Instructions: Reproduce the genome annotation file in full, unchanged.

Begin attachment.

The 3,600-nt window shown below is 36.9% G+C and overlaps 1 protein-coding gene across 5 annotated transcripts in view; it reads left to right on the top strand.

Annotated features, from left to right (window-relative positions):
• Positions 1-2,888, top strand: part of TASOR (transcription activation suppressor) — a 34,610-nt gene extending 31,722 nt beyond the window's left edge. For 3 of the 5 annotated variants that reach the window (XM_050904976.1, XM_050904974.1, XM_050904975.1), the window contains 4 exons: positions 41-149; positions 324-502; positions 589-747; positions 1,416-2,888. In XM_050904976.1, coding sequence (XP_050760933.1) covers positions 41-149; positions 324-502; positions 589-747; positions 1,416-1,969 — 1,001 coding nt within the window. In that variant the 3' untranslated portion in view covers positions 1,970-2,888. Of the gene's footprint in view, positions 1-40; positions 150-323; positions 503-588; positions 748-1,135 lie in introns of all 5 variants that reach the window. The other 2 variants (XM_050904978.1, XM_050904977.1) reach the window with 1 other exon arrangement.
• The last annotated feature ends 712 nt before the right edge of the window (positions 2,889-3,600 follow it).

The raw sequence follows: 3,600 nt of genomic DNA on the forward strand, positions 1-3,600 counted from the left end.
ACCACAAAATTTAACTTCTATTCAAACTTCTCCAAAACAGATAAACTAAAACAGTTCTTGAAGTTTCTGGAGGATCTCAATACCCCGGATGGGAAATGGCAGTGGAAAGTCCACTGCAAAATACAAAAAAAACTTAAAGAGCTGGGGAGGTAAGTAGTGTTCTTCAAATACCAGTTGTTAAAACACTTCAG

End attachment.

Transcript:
The 3,600-nt window shown below is 36.9% G+C and overlaps 1 protein-coding gene across 5 annotated transcripts in view; it reads left to right on the top strand.

Annotated features, from left to right (window-relative positions):
• Positions 1-2,888, top strand: part of TASOR (transcription activation suppressor) — a 34,610-nt gene extending 31,722 nt beyond the window's left edge. For 3 of the 5 annotated variants that reach the window (XM_050904976.1, XM_050904974.1, XM_050904975.1), the window contains 4 exons: positions 41-149; positions 324-502; positions 589-747; positions 1,416-2,888. In XM_050904976.1, coding sequence (XP_050760933.1) covers positions 41-149; positions 324-502; positions 589-747; positions 1,416-1,969 — 1,001 coding nt within the window. In that variant the 3' untranslated portion in view covers positions 1,970-2,888. Of the gene's footprint in view, positions 1-40; positions 150-323; positions 503-588; positions 748-1,135 lie in introns of all 5 variants that reach the window. The other 2 variants (XM_050904978.1, XM_050904977.1) reach the window with 1 other exon arrangement.
• The last annotated feature ends 712 nt before the right edge of the window (positions 2,889-3,600 follow it).

The raw sequence follows: 3,600 nt of genomic DNA on the forward strand, positions 1-3,600 counted from the left end.
ACCACAAAATTTAACTTCTATTCAAACTTCTCCAAAACAGATAAACTAAAACAGTTCTTGAAGTTTCTGGAGGATCTCAATACCCCGGATGGGAAATGGCAGTGGAAAGTCCACTGCAAAATACAAAAAAAACTTAAAGAGCTGGGGAGGTAAGTAGTGTTCTTCAAATACCAGTTGTTAAAACACTTCAG